Twenty keeps his cool

Ferris rapper released first mixtape

Ferris music industry management junior Duke Talley has produced his first full-length mixtape with the help of fellow rappers from his hometown of Flint.
Ferris music industry management junior Duke Talley has produced his first full-length mixtape with the help of fellow rappers from his hometown of Flint. Photo by: Rebecca Snow | Torch Photographer

The hard work of Ferris rapper Duke Talley—who goes under the name Twenty—has paid off and his first full-length mixtape is finally here.

“Cool Is Kept” dropped at midnight on Friday Sept. 9. It is a 15-track collaboration with members of Key to the Streetz Entertainment, a group of fellow rappers from Talley’s hometown of Flint. “Cool Is Kept” highlights his ability to keep cool and calm as so much chaos is happening around him.

“Throughout my whole life, I’ve always kept my cool through every situation. I do not let struggles get to me,” said Talley, the 20-year-old music industry management junior.

“The name is all about me and my personality,” Talley added. “The cover art captures me in my tranquility, writing music with protestors and the Flint water crisis going on around me.”

“Cool Is Kept” opens with the title track and immediately sets the tone for the album. The feeling that he is about to open up his mind, heart and unleash pure pain is immediate. This continues into the next track, “Ambition,” where Talley flows deeply into portraying his life in Flint.

Mixing in curveballs and party jams, “Cool Is Kept” does not lose its main focus. Re-occurring themes include the social injustice of black lives, politics, hardships of Flint, genuine love and appreciation for his friends and family as well as Talley keeping his cool during it all. “Slept On” does an excellent job of capturing all of this.

Talley’s favorite song on the album is track 12, “I Got To.”

“’I Got To’ came together this past summer and once I heard the beat I knew it was going to be an important song,” Talley said.

With the help of Key to the Streetz member JG, the lyrics were finally written to complete the track. A key moment in the song is when Talley raps about his mother moving out of the inner city of Flint but still too close for real comfort.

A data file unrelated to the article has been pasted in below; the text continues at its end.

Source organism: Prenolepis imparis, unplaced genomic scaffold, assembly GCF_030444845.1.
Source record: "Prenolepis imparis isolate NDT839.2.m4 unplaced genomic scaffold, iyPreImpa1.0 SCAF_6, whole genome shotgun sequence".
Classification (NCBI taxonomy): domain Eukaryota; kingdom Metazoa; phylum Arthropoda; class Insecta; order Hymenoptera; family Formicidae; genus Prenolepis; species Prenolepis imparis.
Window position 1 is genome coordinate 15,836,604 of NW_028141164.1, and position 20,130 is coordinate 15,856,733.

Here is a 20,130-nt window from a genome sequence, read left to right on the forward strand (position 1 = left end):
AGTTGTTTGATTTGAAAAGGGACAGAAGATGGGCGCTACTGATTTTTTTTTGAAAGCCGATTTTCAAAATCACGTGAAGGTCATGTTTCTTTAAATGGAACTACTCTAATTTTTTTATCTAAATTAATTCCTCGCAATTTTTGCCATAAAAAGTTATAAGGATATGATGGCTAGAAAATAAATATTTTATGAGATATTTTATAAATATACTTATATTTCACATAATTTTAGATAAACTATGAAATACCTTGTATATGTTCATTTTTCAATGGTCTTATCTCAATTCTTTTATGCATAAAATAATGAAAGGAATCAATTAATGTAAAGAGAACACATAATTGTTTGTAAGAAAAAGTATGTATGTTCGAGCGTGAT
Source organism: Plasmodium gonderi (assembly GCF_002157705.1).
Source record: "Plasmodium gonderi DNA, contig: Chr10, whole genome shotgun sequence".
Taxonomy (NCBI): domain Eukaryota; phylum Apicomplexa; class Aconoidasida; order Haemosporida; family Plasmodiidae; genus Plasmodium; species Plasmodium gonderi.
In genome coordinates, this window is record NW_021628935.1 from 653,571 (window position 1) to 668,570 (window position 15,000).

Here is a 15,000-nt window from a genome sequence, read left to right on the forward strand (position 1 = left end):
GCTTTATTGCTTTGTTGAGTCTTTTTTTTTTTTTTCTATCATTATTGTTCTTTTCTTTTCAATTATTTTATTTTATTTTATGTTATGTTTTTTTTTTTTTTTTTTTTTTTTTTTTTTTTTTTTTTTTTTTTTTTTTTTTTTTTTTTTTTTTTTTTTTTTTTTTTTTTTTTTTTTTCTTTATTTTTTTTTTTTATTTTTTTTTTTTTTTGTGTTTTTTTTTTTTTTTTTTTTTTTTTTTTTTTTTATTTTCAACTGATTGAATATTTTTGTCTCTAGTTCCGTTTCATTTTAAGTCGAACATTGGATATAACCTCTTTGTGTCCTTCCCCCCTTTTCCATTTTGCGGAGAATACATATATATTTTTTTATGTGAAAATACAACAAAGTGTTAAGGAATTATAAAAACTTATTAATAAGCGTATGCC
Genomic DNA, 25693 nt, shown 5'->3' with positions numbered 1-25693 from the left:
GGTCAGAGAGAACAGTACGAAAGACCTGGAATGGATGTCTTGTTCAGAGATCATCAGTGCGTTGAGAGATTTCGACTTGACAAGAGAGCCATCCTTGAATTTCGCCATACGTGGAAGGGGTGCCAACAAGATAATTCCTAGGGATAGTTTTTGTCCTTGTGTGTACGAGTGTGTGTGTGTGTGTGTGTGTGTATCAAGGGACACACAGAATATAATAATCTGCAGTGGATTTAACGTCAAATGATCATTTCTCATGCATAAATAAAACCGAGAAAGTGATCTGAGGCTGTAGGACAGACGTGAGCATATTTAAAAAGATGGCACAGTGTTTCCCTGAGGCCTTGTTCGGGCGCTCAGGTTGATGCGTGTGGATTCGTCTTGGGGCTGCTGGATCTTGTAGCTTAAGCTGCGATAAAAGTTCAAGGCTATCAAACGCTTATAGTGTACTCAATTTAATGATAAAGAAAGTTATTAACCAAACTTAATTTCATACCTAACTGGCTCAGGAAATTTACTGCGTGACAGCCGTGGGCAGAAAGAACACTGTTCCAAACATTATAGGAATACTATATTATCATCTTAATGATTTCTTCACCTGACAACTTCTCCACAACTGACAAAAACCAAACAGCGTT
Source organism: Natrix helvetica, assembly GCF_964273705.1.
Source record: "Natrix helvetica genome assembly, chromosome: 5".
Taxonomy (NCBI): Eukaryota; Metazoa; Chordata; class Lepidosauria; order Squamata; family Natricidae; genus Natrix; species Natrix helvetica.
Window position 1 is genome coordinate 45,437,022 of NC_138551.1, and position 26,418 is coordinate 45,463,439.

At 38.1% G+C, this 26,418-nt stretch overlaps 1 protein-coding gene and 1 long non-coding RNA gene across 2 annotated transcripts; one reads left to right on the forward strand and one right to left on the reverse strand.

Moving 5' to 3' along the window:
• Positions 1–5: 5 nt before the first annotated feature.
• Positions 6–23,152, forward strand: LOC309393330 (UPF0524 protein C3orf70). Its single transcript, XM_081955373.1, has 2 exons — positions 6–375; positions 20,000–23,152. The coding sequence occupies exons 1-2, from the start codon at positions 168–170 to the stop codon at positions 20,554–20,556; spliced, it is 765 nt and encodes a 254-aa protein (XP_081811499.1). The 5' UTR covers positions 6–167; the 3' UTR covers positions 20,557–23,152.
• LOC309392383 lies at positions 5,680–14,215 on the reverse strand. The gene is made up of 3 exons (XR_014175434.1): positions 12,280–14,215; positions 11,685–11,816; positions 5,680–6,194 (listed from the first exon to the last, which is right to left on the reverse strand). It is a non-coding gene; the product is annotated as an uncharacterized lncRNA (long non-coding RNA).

“The beat was going good so I let it marinate before I wrote any words” Talley said. “Once I passed the track around the group, JG came up with the chorus. After that, I knew it would be a hit, I knew I would love it.”

Challenges and obstacles were faced and overcome by Talley throughout his whole musical journey. Although never blessed financially, he began recording at 12 years old on a homemade studio, and he started an incomplete project in 2012 called “End To The World.”

“In my imagination, ‘End To The World’ was so good that I thought this would be the end of the world. I was working on it [at the] same time as the movie “2012” was out in theaters and my project paralleled the film,” Talley said.

Unfortunately for the young rapper, all of his files for the project were lost during a hard drive crash before it could be completed.

In 2014, everything for Talley began to change. College had started, a new wave of hip-hop was emerging and Talley thoroughly began to focus on his future and wanted it be attached to the ever growing music industry.

In the fall of 2015, he made the switch from studying finance to the music industry management (MIM) program.

“I came to MIM to learn the business of music and use the knowledge I have gained to be applied to my own music,” Talley said.

Now that the weight of completing his largest project to date is off of his shoulders, Talley is ready to focus on putting in the hard work to be successful in the music industry. The main goal is to fulfill his dream of becoming famous and continue making music.

“I was six or seven years old when I saw T.I. and Young Jeezy on TV in their glory, flashing money and wanted to do that. It all started when my sister’s boyfriend at the time encouraged me to write my first rap song and even took me to a studio,” Talley said.

Outside of making his own music, Talley aspires to work for Def Jam Recordings and eventually form his own record label. Talley expresses great thanks to advisor Dan Cronk and the MIM program for making such opportunities possible and having an expansive networking and internship system.

Download “Cool Is Kept” off of or stream the mixtape on Soundcloud and YouTube.